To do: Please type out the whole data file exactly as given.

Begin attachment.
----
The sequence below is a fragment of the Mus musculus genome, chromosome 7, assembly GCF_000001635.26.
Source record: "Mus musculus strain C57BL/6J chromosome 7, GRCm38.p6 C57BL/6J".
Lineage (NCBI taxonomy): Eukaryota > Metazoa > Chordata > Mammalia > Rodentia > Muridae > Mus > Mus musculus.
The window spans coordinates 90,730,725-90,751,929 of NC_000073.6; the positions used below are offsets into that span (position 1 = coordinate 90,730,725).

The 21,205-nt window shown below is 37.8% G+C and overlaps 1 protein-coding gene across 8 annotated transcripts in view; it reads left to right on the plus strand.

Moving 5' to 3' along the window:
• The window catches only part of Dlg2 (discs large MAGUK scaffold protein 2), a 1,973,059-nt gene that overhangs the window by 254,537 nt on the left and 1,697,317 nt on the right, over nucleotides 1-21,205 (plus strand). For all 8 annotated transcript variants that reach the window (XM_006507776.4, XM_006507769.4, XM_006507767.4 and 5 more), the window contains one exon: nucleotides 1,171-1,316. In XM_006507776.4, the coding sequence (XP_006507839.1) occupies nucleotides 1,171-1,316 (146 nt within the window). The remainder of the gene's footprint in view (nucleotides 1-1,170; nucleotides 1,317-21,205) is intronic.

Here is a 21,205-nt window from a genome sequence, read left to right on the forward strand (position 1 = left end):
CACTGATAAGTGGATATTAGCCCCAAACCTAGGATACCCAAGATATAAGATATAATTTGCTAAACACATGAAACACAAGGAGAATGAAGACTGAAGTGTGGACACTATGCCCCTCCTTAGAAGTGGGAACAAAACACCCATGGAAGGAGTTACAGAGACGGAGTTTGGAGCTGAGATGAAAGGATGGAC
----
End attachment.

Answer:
The sequence below is a fragment of the Mus musculus genome, chromosome 7, assembly GCF_000001635.26.
Source record: "Mus musculus strain C57BL/6J chromosome 7, GRCm38.p6 C57BL/6J".
Lineage (NCBI taxonomy): Eukaryota > Metazoa > Chordata > Mammalia > Rodentia > Muridae > Mus > Mus musculus.
The window spans coordinates 90,730,725-90,751,929 of NC_000073.6; the positions used below are offsets into that span (position 1 = coordinate 90,730,725).

The 21,205-nt window shown below is 37.8% G+C and overlaps 1 protein-coding gene across 8 annotated transcripts in view; it reads left to right on the plus strand.

Moving 5' to 3' along the window:
• The window catches only part of Dlg2 (discs large MAGUK scaffold protein 2), a 1,973,059-nt gene that overhangs the window by 254,537 nt on the left and 1,697,317 nt on the right, over nucleotides 1-21,205 (plus strand). For all 8 annotated transcript variants that reach the window (XM_006507776.4, XM_006507769.4, XM_006507767.4 and 5 more), the window contains one exon: nucleotides 1,171-1,316. In XM_006507776.4, the coding sequence (XP_006507839.1) occupies nucleotides 1,171-1,316 (146 nt within the window). The remainder of the gene's footprint in view (nucleotides 1-1,170; nucleotides 1,317-21,205) is intronic.

Here is a 21,205-nt window from a genome sequence, read left to right on the forward strand (position 1 = left end):
CACTGATAAGTGGATATTAGCCCCAAACCTAGGATACCCAAGATATAAGATATAATTTGCTAAACACATGAAACACAAGGAGAATGAAGACTGAAGTGTGGACACTATGCCCCTCCTTAGAAGTGGGAACAAAACACCCATGGAAGGAGTTACAGAGACGGAGTTTGGAGCTGAGATGAAAGGATGGAC